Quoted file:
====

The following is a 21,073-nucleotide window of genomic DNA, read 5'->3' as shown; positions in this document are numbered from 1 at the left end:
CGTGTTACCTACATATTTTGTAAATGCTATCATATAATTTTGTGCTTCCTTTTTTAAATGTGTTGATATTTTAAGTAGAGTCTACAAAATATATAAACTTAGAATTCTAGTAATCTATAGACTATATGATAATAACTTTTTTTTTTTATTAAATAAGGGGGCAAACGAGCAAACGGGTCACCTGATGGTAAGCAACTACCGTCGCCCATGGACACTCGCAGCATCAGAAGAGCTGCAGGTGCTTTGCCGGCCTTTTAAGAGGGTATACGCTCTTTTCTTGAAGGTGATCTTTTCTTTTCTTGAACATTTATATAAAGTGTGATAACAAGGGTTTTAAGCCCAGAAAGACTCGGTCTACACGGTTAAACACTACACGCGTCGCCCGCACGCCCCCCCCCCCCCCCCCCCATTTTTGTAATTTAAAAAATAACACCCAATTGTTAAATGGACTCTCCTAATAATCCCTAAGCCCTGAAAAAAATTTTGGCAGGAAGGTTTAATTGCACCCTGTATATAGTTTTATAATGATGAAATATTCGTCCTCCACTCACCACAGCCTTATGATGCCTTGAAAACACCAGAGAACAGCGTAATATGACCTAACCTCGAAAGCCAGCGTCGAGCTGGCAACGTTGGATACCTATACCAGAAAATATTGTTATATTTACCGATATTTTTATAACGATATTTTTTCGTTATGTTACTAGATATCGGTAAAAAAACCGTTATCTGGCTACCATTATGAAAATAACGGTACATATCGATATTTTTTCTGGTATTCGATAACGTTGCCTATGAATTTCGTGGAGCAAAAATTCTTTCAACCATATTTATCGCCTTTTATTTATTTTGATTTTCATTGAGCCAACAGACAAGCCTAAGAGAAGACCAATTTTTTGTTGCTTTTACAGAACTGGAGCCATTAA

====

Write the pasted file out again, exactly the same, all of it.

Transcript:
The following is a 21,073-nucleotide window of genomic DNA, read 5'->3' as shown; positions in this document are numbered from 1 at the left end:
CGTGTTACCTACATATTTTGTAAATGCTATCATATAATTTTGTGCTTCCTTTTTTAAATGTGTTGATATTTTAAGTAGAGTCTACAAAATATATAAACTTAGAATTCTAGTAATCTATAGACTATATGATAATAACTTTTTTTTTTTATTAAATAAGGGGGCAAACGAGCAAACGGGTCACCTGATGGTAAGCAACTACCGTCGCCCATGGACACTCGCAGCATCAGAAGAGCTGCAGGTGCTTTGCCGGCCTTTTAAGAGGGTATACGCTCTTTTCTTGAAGGTGATCTTTTCTTTTCTTGAACATTTATATAAAGTGTGATAACAAGGGTTTTAAGCCCAGAAAGACTCGGTCTACACGGTTAAACACTACACGCGTCGCCCGCACGCCCCCCCCCCCCCCCCCCCATTTTTGTAATTTAAAAAATAACACCCAATTGTTAAATGGACTCTCCTAATAATCCCTAAGCCCTGAAAAAAATTTTGGCAGGAAGGTTTAATTGCACCCTGTATATAGTTTTATAATGATGAAATATTCGTCCTCCACTCACCACAGCCTTATGATGCCTTGAAAACACCAGAGAACAGCGTAATATGACCTAACCTCGAAAGCCAGCGTCGAGCTGGCAACGTTGGATACCTATACCAGAAAATATTGTTATATTTACCGATATTTTTATAACGATATTTTTTCGTTATGTTACTAGATATCGGTAAAAAAACCGTTATCTGGCTACCATTATGAAAATAACGGTACATATCGATATTTTTTCTGGTATTCGATAACGTTGCCTATGAATTTCGTGGAGCAAAAATTCTTTCAACCATATTTATCGCCTTTTATTTATTTTGATTTTCATTGAGCCAACAGACAAGCCTAAGAGAAGACCAATTTTTTGTTGCTTTTACAGAACTGGAGCCATTAA